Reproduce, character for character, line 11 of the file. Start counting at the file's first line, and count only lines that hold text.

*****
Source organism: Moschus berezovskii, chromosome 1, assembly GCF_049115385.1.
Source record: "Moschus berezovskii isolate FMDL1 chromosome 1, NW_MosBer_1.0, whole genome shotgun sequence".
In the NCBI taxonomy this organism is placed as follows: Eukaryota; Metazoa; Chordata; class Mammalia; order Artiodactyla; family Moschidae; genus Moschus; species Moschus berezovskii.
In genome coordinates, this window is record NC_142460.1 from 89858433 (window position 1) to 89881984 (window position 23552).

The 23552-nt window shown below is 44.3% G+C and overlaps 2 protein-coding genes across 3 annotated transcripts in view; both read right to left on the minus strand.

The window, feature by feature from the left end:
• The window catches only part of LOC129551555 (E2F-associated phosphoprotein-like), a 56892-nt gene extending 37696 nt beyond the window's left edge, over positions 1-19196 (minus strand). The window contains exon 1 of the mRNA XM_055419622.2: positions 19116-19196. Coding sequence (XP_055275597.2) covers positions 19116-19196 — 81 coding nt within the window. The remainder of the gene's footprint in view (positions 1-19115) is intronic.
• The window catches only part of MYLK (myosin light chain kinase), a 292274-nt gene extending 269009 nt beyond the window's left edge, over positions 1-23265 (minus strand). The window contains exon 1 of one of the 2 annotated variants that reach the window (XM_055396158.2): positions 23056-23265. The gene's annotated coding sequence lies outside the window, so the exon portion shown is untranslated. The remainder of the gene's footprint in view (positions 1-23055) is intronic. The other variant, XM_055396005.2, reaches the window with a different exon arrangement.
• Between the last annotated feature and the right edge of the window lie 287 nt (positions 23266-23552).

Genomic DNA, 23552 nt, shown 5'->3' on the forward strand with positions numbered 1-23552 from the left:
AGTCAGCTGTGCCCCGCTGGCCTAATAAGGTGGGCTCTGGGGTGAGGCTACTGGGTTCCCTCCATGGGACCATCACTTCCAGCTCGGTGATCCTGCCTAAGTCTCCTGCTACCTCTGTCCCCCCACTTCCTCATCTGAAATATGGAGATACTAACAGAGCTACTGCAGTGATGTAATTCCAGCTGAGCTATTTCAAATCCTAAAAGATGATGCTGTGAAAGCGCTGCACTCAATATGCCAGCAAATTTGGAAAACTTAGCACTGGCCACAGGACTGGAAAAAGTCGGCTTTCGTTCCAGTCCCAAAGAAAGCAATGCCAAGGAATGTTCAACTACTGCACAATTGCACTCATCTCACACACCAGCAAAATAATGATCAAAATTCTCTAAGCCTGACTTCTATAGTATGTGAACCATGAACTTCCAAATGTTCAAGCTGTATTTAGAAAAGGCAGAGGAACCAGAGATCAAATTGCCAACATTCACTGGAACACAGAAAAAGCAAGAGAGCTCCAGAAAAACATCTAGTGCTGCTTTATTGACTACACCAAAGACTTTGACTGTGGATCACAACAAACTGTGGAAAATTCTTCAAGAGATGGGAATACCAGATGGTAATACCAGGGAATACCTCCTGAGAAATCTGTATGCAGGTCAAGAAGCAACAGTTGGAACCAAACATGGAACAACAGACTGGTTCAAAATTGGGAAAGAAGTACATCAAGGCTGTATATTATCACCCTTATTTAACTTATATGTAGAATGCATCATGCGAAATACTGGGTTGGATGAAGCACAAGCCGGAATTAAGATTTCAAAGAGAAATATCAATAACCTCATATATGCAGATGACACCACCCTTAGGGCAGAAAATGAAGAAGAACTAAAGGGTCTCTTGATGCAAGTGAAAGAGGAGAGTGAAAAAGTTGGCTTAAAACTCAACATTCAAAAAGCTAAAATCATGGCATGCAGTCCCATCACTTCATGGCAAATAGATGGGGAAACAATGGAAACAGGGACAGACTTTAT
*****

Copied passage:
AGTCAGCTGTGCCCCGCTGGCCTAATAAGGTGGGCTCTGGGGTGAGGCTACTGGGTTCCCTCCATGGGACCATCACTTCCAGCTCGGTGATCCTGCCTAAGTCTCCTGCTACCTCTGTCCCCCCACTTCCTCATCTGAAATATGGAGATACTAACAGAGCTACTGCAGTGATGTAATTCCAGCTGAGCTATTTCAAATCCTAAAAGATGATGCTGTGAAAGCGCTGCACTCAATATGCCAGCAAATTTGGAAAACTTAGCACTGGCCACAGGACTGGAAAAAGTCGGCTTTCGTTCCAGTCCCAAAGAAAGCAATGCCAAGGAATGTTCAACTACTGCACAATTGCACTCATCTCACACACCAGCAAAATAATGATCAAAATTCTCTAAGCCTGACTTCTATAGTATGTGAACCATGAACTTCCAAATGTTCAAGCTGTATTTAGAAAAGGCAGAGGAACCAGAGATCAAATTGCCAACATTCACTGGAACACAGAAAAAGCAAGAGAGCTCCAGAAAAACATCTAGTGCTGCTTTATTGACTACACCAAAGACTTTGACTGTGGATCACAACAAACTGTGGAAAATTCTTCAAGAGATGGGAATACCAGATGGTAATACCAGGGAATACCTCCTGAGAAATCTGTATGCAGGTCAAGAAGCAACAGTTGGAACCAAACATGGAACAACAGACTGGTTCAAAATTGGGAAAGAAGTACATCAAGGCTGTATATTATCACCCTTATTTAACTTATATGTAGAATGCATCATGCGAAATACTGGGTTGGATGAAGCACAAGCCGGAATTAAGATTTCAAAGAGAAATATCAATAACCTCATATATGCAGATGACACCACCCTTAGGGCAGAAAATGAAGAAGAACTAAAGGGTCTCTTGATGCAAGTGAAAGAGGAGAGTGAAAAAGTTGGCTTAAAACTCAACATTCAAAAAGCTAAAATCATGGCATGCAGTCCCATCACTTCATGGCAAATAGATGGGGAAACAATGGAAACAGGGACAGACTTTAT